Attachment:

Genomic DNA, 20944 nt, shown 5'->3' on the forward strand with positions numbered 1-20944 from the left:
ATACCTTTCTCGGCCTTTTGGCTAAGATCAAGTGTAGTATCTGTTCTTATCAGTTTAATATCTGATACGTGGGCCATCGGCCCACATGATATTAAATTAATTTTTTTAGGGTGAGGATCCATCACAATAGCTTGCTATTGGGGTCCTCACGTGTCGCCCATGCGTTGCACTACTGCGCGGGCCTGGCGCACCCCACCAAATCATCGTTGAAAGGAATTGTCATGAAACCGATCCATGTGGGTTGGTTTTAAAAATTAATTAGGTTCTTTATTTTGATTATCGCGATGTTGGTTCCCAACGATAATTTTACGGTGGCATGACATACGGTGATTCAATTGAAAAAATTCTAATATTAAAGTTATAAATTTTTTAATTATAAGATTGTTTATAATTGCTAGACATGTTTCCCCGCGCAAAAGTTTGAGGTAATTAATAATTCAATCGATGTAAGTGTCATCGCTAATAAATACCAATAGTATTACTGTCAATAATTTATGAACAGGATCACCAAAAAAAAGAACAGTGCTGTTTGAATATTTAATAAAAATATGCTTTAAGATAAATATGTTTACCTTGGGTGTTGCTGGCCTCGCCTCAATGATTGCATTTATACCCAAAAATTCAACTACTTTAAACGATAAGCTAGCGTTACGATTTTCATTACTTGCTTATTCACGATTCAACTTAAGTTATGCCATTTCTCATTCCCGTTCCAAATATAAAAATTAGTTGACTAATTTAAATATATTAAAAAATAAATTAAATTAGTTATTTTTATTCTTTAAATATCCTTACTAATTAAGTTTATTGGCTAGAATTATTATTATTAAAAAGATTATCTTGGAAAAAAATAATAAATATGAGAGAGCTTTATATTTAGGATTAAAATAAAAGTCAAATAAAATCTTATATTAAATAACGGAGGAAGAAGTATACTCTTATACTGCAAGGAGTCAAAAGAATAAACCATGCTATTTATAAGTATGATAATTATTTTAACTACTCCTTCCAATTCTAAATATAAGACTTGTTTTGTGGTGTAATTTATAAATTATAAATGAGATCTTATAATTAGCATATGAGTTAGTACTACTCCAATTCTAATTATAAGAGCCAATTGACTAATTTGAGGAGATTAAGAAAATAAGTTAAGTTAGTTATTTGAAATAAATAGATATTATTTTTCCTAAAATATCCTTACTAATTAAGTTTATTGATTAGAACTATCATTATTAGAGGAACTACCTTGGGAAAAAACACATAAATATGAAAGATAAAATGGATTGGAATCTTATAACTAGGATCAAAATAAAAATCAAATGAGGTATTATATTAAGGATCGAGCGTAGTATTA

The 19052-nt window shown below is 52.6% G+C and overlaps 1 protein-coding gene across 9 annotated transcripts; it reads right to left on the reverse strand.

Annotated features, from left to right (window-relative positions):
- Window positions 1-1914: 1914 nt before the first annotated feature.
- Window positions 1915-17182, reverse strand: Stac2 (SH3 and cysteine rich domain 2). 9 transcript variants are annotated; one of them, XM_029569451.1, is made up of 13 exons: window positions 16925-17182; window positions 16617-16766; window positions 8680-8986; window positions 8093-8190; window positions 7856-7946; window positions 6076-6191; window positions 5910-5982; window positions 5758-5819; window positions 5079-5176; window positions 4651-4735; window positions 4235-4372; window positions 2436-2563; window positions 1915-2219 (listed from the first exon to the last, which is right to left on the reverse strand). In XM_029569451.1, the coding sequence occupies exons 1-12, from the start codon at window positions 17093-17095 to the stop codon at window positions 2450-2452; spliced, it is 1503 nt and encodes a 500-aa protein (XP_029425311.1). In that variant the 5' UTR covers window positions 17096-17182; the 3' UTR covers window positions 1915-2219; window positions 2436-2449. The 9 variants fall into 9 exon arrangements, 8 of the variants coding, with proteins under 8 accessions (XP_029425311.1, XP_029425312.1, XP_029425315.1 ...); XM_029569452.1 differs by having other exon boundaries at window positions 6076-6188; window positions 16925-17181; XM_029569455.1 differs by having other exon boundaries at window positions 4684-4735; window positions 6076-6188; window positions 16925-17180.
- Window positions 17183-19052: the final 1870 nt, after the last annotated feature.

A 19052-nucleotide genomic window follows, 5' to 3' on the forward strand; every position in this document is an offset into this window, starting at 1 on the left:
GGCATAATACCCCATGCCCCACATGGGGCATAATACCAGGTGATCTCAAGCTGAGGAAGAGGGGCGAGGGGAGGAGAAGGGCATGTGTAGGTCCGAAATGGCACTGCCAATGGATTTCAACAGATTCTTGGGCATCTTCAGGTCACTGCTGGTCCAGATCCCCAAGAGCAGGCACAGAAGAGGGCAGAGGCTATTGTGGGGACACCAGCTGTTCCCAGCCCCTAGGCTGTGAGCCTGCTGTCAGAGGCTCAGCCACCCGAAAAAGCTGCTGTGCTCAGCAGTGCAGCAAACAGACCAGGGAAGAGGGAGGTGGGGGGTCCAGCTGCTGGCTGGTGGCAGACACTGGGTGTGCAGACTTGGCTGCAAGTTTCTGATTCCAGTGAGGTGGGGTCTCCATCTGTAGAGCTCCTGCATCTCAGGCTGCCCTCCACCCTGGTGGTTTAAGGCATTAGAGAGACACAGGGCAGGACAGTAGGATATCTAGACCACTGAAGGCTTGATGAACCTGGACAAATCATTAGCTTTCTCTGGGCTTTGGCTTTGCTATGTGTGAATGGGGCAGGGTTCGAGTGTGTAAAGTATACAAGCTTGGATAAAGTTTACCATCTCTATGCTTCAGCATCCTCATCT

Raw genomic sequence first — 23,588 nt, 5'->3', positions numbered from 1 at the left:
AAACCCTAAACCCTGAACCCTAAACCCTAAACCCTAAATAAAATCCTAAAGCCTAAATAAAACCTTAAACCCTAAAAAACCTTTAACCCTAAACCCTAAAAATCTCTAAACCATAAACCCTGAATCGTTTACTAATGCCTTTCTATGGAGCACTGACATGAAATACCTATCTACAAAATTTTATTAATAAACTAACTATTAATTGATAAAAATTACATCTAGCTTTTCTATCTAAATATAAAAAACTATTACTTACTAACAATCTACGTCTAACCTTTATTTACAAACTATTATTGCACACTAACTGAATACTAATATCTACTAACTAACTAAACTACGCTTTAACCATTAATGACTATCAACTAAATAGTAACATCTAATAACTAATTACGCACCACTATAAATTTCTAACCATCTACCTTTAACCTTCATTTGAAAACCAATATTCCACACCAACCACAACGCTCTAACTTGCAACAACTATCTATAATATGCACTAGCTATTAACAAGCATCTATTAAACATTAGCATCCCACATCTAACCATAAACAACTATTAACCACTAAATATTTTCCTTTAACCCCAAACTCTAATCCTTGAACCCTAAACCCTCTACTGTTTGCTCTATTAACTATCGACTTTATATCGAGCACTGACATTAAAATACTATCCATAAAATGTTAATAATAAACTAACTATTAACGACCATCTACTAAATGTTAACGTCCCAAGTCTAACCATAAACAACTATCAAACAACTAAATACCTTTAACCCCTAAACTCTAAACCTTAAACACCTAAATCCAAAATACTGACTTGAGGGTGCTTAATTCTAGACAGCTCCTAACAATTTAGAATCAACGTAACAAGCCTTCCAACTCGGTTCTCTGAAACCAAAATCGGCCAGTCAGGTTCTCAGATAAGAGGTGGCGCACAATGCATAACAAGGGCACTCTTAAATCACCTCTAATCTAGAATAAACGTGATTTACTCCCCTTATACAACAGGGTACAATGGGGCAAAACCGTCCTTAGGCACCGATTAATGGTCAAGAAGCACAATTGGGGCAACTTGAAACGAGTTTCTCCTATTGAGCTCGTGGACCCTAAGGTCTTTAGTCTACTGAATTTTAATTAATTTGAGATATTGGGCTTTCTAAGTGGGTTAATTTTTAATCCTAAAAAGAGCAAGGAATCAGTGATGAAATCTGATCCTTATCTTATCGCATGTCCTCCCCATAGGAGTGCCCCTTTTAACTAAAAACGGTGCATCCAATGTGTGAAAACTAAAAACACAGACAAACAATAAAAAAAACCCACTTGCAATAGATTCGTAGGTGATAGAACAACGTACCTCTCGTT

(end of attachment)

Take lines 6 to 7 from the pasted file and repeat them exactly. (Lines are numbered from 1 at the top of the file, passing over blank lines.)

- Window positions 1915-17182, reverse strand: Stac2 (SH3 and cysteine rich domain 2). 9 transcript variants are annotated; one of them, XM_029569451.1, is made up of 13 exons: window positions 16925-17182; window positions 16617-16766; window positions 8680-8986; window positions 8093-8190; window positions 7856-7946; window positions 6076-6191; window positions 5910-5982; window positions 5758-5819; window positions 5079-5176; window positions 4651-4735; window positions 4235-4372; window positions 2436-2563; window positions 1915-2219 (listed from the first exon to the last, which is right to left on the reverse strand). In XM_029569451.1, the coding sequence occupies exons 1-12, from the start codon at window positions 17093-17095 to the stop codon at window positions 2450-2452; spliced, it is 1503 nt and encodes a 500-aa protein (XP_029425311.1). In that variant the 5' UTR covers window positions 17096-17182; the 3' UTR covers window positions 1915-2219; window positions 2436-2449. The 9 variants fall into 9 exon arrangements, 8 of the variants coding, with proteins under 8 accessions (XP_029425311.1, XP_029425312.1, XP_029425315.1 ...); XM_029569452.1 differs by having other exon boundaries at window positions 6076-6188; window positions 16925-17181; XM_029569455.1 differs by having other exon boundaries at window positions 4684-4735; window positions 6076-6188; window positions 16925-17180.
- Window positions 17183-19052: the final 1870 nt, after the last annotated feature.